Peeks Remix: Why National Brands Should Look to Local Advertisers for Creative Inspiration


  • In a recent Peeks Poll, we surveyed marketers on their favorite and most memorable local television commercials.
  • According to our results, humorous and authentic ads in the automotive, home, and entertainment industries were some of the most popular categories for local television commercials.
  • National brands can learn a thing or two from how local TV advertisers message to hyper-specific audiences.

Everywhere is Local

At the end of our recent Peeks Report, Crazier, the Better: The Art (and Science) of Local TV Ads, our Director of Content and Research, Tim Edmundson, made an interesting point.

“Local businesses need their ads to generate outcomes that impact the bottom line. They are performance marketers; by reaching a nearby audience, they engage the folks who are most likely to walk into their stores and make a purchase, or hire their services. The rise of ecommerce effectively makes every business a local one—instead of walking through your door, shoppers visit your website.”

This idea that national brands should take a page from the local advertiser’s playbook immediately made a recent commercial come to mind: Blockbuster’s re-emergence into the advertising arena

In case you aren’t in the trenches with the history of legacy physical media, Blockbuster, the titan of video rental which once had over 9,000 stores open across the globe, now has a grand total of one: a single franchise location that still operates in Bend, Oregon.

The interest in the store, to put it mildly, has been massive, leading to a feature length documentary, a television show on Netflix, and, as of today, a new ad that was released in conjunction with Big Game LVII.

Here’s the thing though. It wasn’t one of the million dollar ads that ran during Football’s Favorite Sunday. Hell, it barely had a national presence at all. What Blockbuster chose to do was release the ad as a VHS tape that played exclusively in-store at their last surviving location. 

This isn’t just local – it’s hyper-local and touches upon exactly what Tim mentioned in the Peeks Report: National brands should be constantly looking for ways to think local, and act local, when brainstorming creative strategies for their CTV ads

What the Report Found

Before we dive into how national brands can harness the creative expertise of the local crowd, let’s review one of the main findings uncovered in our recent Peeks Report.

Local advertising has always been, will always be, the unsung hero of ad creative. Sure, national ads get a lot of press attention, but chances are mixed in with those name brand memories are the small local commercials that have been stuck in your head since childhood. As Tim mentioned, “Whether it’s an accident attorney who will fight for you, a discount retailer with prices that are insane, or a car dealer with a catchy jingle—these small and regional businesses can produce ads that carry as much recall as the biggest brands in the world.”

Sometimes local ads are so memorable that they will barely change their creative decades after launch. Two local businesses in Brooklyn, New York, Roll-N-Roaster and Grand Prospect Hall, have famously utilized the exact same TV commercial year-over-year, only swapping out CTAs and on-screen text to keep the ads feeling nominally new. For instance, see if you can catch where Roll-N-Roaster updated their ad so a 39th anniversary commercial could also work for a 40th anniversary commercial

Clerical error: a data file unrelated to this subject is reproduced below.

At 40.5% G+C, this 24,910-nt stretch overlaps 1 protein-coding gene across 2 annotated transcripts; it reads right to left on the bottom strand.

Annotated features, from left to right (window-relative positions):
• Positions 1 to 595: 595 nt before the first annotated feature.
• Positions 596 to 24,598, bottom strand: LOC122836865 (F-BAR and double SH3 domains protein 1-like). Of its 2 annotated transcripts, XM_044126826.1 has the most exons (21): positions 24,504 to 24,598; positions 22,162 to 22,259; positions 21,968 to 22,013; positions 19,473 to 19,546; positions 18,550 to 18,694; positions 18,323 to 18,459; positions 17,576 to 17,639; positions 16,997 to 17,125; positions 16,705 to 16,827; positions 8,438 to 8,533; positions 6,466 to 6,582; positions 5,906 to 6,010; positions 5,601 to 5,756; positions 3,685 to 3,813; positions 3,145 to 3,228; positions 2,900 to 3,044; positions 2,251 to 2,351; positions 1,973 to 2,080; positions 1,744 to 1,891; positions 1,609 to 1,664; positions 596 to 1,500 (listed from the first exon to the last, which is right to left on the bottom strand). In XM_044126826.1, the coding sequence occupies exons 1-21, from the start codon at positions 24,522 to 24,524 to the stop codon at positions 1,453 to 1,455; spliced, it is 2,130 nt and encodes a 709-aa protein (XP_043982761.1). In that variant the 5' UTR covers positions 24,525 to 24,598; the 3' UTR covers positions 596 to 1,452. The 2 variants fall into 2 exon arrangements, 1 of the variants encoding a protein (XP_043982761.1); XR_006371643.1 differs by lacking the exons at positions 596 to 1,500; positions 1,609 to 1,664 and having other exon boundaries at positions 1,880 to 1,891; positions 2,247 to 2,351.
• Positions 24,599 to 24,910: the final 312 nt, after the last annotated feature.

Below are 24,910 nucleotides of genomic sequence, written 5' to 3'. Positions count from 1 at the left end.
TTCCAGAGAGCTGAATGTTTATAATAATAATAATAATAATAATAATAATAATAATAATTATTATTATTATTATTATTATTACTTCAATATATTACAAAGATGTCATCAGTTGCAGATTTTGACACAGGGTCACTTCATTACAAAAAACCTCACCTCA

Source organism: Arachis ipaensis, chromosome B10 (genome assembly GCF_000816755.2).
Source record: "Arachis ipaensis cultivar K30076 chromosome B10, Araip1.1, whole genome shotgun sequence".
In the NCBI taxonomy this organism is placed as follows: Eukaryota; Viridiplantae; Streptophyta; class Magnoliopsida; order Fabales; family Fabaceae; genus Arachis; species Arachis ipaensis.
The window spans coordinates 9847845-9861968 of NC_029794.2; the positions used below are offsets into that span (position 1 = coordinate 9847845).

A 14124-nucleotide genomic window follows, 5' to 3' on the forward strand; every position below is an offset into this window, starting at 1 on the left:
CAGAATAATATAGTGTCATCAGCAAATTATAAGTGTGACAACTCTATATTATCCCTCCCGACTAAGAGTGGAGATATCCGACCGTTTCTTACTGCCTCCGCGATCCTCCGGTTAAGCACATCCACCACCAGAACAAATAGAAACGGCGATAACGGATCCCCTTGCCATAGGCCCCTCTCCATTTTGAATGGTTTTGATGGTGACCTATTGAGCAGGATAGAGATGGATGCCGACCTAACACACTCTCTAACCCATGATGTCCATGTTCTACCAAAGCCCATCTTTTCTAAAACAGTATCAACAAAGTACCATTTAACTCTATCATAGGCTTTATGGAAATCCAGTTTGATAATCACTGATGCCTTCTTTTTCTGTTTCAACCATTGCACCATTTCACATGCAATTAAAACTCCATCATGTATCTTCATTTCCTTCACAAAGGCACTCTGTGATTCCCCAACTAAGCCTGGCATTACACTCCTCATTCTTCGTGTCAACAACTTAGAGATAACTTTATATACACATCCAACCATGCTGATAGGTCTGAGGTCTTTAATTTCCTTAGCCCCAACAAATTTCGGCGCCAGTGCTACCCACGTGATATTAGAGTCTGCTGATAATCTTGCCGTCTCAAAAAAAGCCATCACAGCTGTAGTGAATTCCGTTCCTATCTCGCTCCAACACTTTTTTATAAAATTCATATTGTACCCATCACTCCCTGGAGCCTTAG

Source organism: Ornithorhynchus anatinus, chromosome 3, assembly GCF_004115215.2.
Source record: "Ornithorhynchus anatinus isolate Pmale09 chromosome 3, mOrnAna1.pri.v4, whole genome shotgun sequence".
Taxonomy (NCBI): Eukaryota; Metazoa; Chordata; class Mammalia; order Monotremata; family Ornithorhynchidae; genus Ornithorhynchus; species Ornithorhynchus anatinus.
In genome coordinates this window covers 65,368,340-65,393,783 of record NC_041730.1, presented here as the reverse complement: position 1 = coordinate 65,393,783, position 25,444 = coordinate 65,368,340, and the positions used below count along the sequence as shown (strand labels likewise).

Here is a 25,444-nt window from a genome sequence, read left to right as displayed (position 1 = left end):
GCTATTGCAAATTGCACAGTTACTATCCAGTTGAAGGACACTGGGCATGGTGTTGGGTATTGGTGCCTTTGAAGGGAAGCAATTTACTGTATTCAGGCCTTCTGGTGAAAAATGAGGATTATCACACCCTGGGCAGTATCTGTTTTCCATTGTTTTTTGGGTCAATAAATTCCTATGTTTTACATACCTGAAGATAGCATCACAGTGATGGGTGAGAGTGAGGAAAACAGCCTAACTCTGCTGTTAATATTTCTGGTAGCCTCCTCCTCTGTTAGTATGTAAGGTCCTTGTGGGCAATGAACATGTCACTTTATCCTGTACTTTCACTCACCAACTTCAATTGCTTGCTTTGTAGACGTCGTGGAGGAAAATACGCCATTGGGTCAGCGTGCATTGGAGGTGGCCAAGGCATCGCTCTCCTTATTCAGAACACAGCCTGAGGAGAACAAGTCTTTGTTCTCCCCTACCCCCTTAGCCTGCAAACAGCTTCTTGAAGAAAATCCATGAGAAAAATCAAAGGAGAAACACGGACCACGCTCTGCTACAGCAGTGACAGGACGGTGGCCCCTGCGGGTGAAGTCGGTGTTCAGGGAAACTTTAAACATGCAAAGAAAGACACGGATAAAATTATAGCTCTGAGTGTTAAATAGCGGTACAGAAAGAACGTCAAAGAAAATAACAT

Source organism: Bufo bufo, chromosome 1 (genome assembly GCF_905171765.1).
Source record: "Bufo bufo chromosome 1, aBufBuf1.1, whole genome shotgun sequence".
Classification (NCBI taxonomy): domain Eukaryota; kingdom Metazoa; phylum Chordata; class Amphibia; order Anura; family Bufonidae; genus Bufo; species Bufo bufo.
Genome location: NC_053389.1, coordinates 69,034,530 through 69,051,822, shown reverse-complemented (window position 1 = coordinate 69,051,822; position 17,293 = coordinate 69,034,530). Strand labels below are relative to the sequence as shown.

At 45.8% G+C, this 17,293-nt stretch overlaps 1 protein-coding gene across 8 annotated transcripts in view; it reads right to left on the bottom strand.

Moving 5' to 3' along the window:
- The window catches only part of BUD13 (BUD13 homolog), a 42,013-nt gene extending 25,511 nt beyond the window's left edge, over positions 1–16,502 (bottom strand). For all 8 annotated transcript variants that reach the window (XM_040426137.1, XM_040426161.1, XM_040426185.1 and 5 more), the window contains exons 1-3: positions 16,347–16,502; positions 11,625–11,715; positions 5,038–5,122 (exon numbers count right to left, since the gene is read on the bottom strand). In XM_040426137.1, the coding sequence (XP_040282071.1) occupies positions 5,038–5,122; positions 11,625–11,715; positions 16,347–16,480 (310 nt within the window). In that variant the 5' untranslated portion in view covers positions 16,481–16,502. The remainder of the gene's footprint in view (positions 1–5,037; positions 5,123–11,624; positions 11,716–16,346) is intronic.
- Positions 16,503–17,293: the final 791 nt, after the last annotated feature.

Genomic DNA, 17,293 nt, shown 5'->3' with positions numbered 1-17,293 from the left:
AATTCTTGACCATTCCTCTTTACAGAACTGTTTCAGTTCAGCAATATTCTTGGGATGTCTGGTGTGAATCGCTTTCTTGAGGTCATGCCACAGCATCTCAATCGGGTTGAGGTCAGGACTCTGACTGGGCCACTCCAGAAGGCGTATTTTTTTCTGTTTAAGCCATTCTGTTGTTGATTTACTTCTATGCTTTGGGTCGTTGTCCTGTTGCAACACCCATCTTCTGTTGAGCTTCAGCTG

Spamming the same creative decades later paid off in spades too. Both of these businesses developed a rabid cult following around their commercials – exactly what every big brand wants for their own national ads.

These ads are also proof points for one of the main questions we asked in the Peeks survey: What were the common elements of local TV ads

As you can see, the common elements cited in the Peeks report are reflected across both ads from Roll-N-Roaster and Grand Prospect Hall. If a national brand wants to surface the same hallmark vibes we feel watching a local spot, this can be used as a checklist to start concepting your ad creative.

Think Local, Act Even More Local

If national brands want to steal some shine from the local crowd, they’ve got to think like a local when crafting creative–both verbal, and visual–that targets specific audiences.

One thing local advertisers have over major brands is that their market is smaller – for better or worse. What this does is organically gives local advertisers clear parameters on who their audience is, and what they are interested in watching. That allows them to funnel their efforts into creating content that is authentically relatable – without worrying about the interests of audiences outside their regional area.

Another leg up local brands have on their national counterparts is that they are embedded in the culture of their target market. That’s because they are the target market. They live and work with the audiences they want to reach, which gives them a level of understanding national advertisers can only dream of. What this organically does is break down the barriers between brands and consumers. Through authentic and relatable language tailored to the hometown audience, the consumer can come to see a local brand a little bit like family.